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Hi Teachers/Moderators,

(1) I would like to know whether bold writing has correct grammer.

If not, why not??, Also When do I use the "have focused" and "have completed" then? Also if there are other grammer errors, please correct it.

I just recently graduated from the RMIT University’s Masters of Professional Accounting degree, where I had focused my studies on accounting and taxation.

For my communication skills, I believe I have very good communication skills because I had successfully completed a few communication subjects which involved both written and oral communication.

Thanks in advance
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This message is addressed to teachers and moderators, I am neither but I think I can answer the question. Emotion: smile

In the two sentence examples you gave, you seem to have the phrases, have focused, and have completed, the wrong way round.

The first sentence:-

"I just recently graduated from the RMIT University’s Masters of Professional Accounting degree, where I had focused my studies on accounting and taxation".

Should read:-

I just recently graduated from the RMIT University’s Masters of Professional Accounting degree, where I have completed my studies on accounting and taxation. (or in accounting and taxation)

And the second sentence:-

"For my communication skills, I believe I have very good communication skills because I had successfully completed a few communication subjects which involved both written and oral communication".

Should read:-

For my communication skills, I believe I have very good communication skills because I have focused on a few communication subjects which involved both written and oral communication.

In the first sentence you are saying where you graduated and what you did there. In the second sentence you are highlighting your speciality and giving the reason why it is special.
For my communication skills, I believe I have very good communication skills because I have successfully completed a few communication subjects which involved both written and oral communication.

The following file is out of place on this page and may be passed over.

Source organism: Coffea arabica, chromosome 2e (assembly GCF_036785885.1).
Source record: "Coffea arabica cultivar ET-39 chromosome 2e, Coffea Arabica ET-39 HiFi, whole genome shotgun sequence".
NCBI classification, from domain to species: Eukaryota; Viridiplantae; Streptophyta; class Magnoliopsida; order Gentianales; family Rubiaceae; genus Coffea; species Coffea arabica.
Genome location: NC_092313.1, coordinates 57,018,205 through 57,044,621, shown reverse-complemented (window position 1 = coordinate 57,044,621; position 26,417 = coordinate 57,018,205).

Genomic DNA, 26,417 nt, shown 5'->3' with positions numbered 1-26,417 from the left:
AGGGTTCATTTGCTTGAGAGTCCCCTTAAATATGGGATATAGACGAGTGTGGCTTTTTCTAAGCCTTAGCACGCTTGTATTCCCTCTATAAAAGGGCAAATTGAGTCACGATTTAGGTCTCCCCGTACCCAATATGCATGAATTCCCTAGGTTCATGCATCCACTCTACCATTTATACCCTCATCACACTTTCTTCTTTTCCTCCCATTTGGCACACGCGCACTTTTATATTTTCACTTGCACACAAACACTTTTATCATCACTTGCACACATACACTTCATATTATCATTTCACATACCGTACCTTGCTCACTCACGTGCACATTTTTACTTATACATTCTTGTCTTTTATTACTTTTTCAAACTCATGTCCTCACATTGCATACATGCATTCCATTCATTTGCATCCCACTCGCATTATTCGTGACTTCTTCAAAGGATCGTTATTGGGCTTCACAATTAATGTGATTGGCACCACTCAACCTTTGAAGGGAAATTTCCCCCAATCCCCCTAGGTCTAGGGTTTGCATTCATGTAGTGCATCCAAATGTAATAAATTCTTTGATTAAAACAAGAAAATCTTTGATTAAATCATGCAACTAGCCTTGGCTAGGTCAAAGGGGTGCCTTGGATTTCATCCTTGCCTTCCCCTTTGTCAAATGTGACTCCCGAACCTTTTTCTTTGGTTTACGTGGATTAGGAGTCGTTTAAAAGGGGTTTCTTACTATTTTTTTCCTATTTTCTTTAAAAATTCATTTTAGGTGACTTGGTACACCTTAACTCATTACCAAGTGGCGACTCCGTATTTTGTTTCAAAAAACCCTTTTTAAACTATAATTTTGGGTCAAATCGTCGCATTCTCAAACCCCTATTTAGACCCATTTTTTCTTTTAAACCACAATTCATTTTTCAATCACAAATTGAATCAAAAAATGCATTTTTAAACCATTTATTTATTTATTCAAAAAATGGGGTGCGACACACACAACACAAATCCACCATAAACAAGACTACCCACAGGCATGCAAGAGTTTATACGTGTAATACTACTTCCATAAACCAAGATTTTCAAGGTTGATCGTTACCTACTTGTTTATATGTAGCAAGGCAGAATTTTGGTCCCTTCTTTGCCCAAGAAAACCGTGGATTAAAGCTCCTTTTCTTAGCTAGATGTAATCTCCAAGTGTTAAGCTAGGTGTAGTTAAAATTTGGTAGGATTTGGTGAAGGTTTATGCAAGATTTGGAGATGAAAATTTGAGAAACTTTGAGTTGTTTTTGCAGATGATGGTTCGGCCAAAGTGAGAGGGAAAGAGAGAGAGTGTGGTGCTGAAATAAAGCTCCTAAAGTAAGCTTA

Hmmm. In addition to using "have", I think I'd tweak this sentence a little more in other ways as well.

CJ
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I actually would like to ask about why we use "I have" in those circumstances, why not "I had" since I graduated around 1 month ago.

To my understanding, we use "i had completed" because because something has passed, and we use "i have completed" for thing that has just completed.

The actual details are not important. I just want to know the grammer.

Thank you

Thanks in advance.
Jim,

How about:-

"My focus on communication skills in both written and oral communication enables me to say with confidence and pride (or as the politicians would say, "with a degree of certitude") that I am proficient in both areas".
I don't know the simple answer to that question, but this illustration may help.

"I have your address". (in my pocket) Present tense.

"I had your address". (but I've lost it) Past tense. (present tense in brackets - I have lost it now)

If it is in the near past "I have completed"

"I had completed" sounds as though you did it so far back you have forgotten all you learned.

"I completed" does not put a time frame on it.

Some people may write "I have just completed". indicating that it was only a few days or a week or two ago.
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Going back to your original sentences, Anon, and without specific reference to the fine explanations before mine-- the past perfect is not required in either:

I have just recently graduated from the RMIT University’s Masters of Professional Accounting degree, where I focused my studies on accounting and taxation. (The events occur in a natural sequence recognizable by the reader, hence simple past for the completed event, and present perfect for the immediacy of the graduation.)
For my communication skills, I believe I have very good communication skills because I have successfully completed several communication subjects which involved both written and oral communication. (Present perfect for the immediacy of the completion)

Tallulah,
Yes. That's nice.
Jim
I actually would like to ask about why we use "I have" in those circumstances, why not "I had"

You have not sufficiently established a past point of view from which to launch out into a "past of the past".
You have not established a narrative line (in the past) from which it would be necessary to back-track into a "past of the past". That's because you are talking about your current skills and accomplishments. There's no reason the other tenses (other than past perfect - "past of the past") would not be clear enough to express the meanings you need for this sort of report. The past perfect is not normally used when the time sequence is obvious without it from semantic and pragmatic factors.

CJ
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